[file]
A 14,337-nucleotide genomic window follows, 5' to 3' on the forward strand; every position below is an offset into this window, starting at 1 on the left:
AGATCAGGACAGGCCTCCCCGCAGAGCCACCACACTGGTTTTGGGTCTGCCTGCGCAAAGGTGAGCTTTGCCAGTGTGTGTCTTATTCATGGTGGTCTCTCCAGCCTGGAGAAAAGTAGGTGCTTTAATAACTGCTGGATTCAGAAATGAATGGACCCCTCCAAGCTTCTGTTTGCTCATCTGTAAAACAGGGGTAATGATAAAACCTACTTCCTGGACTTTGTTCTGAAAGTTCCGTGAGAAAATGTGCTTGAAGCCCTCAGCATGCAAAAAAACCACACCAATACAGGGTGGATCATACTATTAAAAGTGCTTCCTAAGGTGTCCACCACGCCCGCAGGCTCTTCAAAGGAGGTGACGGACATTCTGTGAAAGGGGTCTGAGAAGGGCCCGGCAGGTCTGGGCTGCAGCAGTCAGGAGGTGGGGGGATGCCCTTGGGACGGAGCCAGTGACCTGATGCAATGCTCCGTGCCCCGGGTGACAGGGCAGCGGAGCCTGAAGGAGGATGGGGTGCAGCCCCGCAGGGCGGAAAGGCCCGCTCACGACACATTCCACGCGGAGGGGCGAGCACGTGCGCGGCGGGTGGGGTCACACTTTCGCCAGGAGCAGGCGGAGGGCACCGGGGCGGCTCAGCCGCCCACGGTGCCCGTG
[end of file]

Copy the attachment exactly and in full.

A 14,337-nucleotide genomic window follows, 5' to 3' on the forward strand; every position below is an offset into this window, starting at 1 on the left:
AGATCAGGACAGGCCTCCCCGCAGAGCCACCACACTGGTTTTGGGTCTGCCTGCGCAAAGGTGAGCTTTGCCAGTGTGTGTCTTATTCATGGTGGTCTCTCCAGCCTGGAGAAAAGTAGGTGCTTTAATAACTGCTGGATTCAGAAATGAATGGACCCCTCCAAGCTTCTGTTTGCTCATCTGTAAAACAGGGGTAATGATAAAACCTACTTCCTGGACTTTGTTCTGAAAGTTCCGTGAGAAAATGTGCTTGAAGCCCTCAGCATGCAAAAAAACCACACCAATACAGGGTGGATCATACTATTAAAAGTGCTTCCTAAGGTGTCCACCACGCCCGCAGGCTCTTCAAAGGAGGTGACGGACATTCTGTGAAAGGGGTCTGAGAAGGGCCCGGCAGGTCTGGGCTGCAGCAGTCAGGAGGTGGGGGGATGCCCTTGGGACGGAGCCAGTGACCTGATGCAATGCTCCGTGCCCCGGGTGACAGGGCAGCGGAGCCTGAAGGAGGATGGGGTGCAGCCCCGCAGGGCGGAAAGGCCCGCTCACGACACATTCCACGCGGAGGGGCGAGCACGTGCGCGGCGGGTGGGGTCACACTTTCGCCAGGAGCAGGCGGAGGGCACCGGGGCGGCTCAGCCGCCCACGGTGCCCGTG